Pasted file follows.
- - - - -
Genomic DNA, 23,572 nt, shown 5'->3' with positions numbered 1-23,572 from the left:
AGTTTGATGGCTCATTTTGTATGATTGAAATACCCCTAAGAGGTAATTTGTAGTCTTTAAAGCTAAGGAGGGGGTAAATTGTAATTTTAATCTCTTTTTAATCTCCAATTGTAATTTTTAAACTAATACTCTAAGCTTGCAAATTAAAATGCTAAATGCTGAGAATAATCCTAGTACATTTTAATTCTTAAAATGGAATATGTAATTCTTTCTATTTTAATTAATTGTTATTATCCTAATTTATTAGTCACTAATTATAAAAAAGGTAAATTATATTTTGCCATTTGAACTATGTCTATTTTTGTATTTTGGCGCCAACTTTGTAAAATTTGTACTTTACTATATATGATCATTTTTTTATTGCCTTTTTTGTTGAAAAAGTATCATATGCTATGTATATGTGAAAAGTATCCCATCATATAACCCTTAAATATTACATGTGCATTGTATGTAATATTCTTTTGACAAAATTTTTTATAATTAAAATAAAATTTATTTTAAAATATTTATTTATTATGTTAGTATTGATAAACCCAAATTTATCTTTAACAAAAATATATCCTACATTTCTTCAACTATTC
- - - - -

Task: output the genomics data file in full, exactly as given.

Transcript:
Genomic DNA, 23,572 nt, shown 5'->3' with positions numbered 1-23,572 from the left:
AGTTTGATGGCTCATTTTGTATGATTGAAATACCCCTAAGAGGTAATTTGTAGTCTTTAAAGCTAAGGAGGGGGTAAATTGTAATTTTAATCTCTTTTTAATCTCCAATTGTAATTTTTAAACTAATACTCTAAGCTTGCAAATTAAAATGCTAAATGCTGAGAATAATCCTAGTACATTTTAATTCTTAAAATGGAATATGTAATTCTTTCTATTTTAATTAATTGTTATTATCCTAATTTATTAGTCACTAATTATAAAAAAGGTAAATTATATTTTGCCATTTGAACTATGTCTATTTTTGTATTTTGGCGCCAACTTTGTAAAATTTGTACTTTACTATATATGATCATTTTTTTATTGCCTTTTTTGTTGAAAAAGTATCATATGCTATGTATATGTGAAAAGTATCCCATCATATAACCCTTAAATATTACATGTGCATTGTATGTAATATTCTTTTGACAAAATTTTTTATAATTAAAATAAAATTTATTTTAAAATATTTATTTATTATGTTAGTATTGATAAACCCAAATTTATCTTTAACAAAAATATATCCTACATTTCTTCAACTATTC